Policy briefing

New voluntary standards for general practice nurses

New voluntary standards on the education and practice of senior general practice nurses have been drawn up by the Queen’s Nursing Institute, aiming to improve the availability and content of training courses and provide guidance to practice nurses and their employers

New voluntary standards on the education and practice of senior general practice nurses have been drawn up by the Queen’s Nursing Institute, aiming to improve the availability and content of training courses and provide guidance to practice nurses and their employers


Picture: Science Photo Library

Essential facts

The Queen’s Nursing Institute (QNI) and QNI Scotland started a project to set voluntary standards for senior general practice nurses (GPN) after a survey published in 2016 of more than 3,400 of the nurses identified a lack of consistency in educational opportunities and a pressing need to recruit more nurses to these roles.

Only half of respondents said their employer always supported their professional development.

Currently there are no courses approved by the NMC in Northern Ireland and Scotland, and provision of courses in England and Wales is limited.

Nursing and Midwifery Council standards for specialist practice for general practice nursing have in effect not been updated since 1994 and are not felt to reflect contemporary education and practice.

What’s new

New voluntary standards on the education and practice of senior general practice nurses have been drawn up by the QNI, aiming to improve the availability and content of training courses – seen as patchy – and to provide guidance to practice nurses and their employers.

A QNI report identifies key aspects of the senior GPN role, at level 6, and reflects the breadth of competence required to manage and deliver high quality, person-centred care as the leader of a nursing team.

The institute hopes to improve consistency and offer a career pathway to enhance recruitment and retention.

The standards are not designed for nurses new to general practice – such standards are being developed separately by the QNI. New practice nurses are also better served by a range of courses designed to equip new staff with the skills they need.

NHS England’s 10-point action plan for practice nursing – published in July to boost numbers of practice nurses ­– also identified a need to support access to education programmes and an expansion of leadership opportunities. It followed the publication in April 2016 of the General Practice Forward View, which pledged a major expansion of the primary care workforce, including nurses.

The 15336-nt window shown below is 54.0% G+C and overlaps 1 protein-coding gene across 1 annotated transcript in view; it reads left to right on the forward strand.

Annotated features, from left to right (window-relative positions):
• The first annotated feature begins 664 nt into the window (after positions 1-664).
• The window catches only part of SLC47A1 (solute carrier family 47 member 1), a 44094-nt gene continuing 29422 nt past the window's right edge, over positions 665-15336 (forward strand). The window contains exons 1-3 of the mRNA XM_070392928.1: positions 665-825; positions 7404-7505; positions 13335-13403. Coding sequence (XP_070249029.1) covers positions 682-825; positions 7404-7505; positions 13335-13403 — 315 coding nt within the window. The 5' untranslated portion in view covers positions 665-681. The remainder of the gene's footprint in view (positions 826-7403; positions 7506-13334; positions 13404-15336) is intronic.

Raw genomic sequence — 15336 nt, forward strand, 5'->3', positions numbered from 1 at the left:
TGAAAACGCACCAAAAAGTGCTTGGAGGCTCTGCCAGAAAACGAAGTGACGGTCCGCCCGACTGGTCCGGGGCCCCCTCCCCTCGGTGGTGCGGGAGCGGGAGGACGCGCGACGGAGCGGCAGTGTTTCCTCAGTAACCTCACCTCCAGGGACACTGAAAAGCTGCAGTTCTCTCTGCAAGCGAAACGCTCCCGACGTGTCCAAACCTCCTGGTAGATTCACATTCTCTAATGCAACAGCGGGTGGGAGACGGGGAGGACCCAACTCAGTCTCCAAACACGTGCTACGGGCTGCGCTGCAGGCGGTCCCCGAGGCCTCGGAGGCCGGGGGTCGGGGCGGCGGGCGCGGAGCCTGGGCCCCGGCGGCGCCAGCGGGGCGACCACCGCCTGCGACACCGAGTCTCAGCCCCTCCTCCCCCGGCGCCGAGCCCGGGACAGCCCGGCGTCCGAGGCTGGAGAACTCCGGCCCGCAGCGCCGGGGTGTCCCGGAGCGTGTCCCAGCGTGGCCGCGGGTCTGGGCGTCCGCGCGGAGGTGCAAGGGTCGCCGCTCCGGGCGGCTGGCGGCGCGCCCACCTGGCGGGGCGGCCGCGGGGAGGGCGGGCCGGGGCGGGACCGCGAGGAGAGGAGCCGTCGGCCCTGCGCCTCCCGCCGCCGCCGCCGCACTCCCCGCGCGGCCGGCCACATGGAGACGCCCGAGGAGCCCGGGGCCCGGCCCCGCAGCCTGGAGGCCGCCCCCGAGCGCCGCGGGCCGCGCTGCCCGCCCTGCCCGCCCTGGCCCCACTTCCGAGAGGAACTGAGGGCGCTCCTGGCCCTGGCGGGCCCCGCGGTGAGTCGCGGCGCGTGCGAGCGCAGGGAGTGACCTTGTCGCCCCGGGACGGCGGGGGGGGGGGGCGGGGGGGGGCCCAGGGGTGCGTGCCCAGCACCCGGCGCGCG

Expert comment

Marie-Therese_MasseyMarie Therese Massey, RCN general practice nursing forum chair and senior lecturer at Sheffield Hallam University

‘I welcome the voluntary standards, which are designed to support the senior practice nurse’s role in the future healthcare environment and emerging new models of care set out in the Five Year Forward View. However, while the standards are intended to support discussion and planning by education and primary care nursing providers, access to courses and education programmes remains patchy. The GPN Ten Point Action Plan published this year clearly sets out the need for a greater role for GPN leaders in the future, so if this aim is to be met there needs to be a greater emphasis on supporting nurses to develop the skills needed for it to happen.’

Implications for nurses

Nurses can map their own skills and knowledge against the standards, and collaborate with education providers in developing course content.

The standards are divided into four areas:

  • Clinical care calls for advanced assessment skills, understanding the connection between physical and mental health, and demonstrating advanced communication skills.
  • Leadership and management includes ensuring caseloads are divided safely and effectively.
  • Facilitation of learning calls for a mentorship qualification and supporting a positive learning environment.
  • Evidence, research and development includes contributing to the collation, monitoring and evaluation of service data.

Find out more

General practice nurse standards

General practice nursing in the 21st century survey results

10 point action plan for general practice nursing

RCNi articles

Practice nursing: an action plan for a disparate workforce (Nursing Standard, 2017)

Action plan launched for general practice nursing (Nursing Standard, 2017)

Time for general practice nurses to be NHS employed? (Primary Health Care, 2017)

Illness prevention in the NHS five year forward view (Nursing Management, 2015)

 

 

 

 

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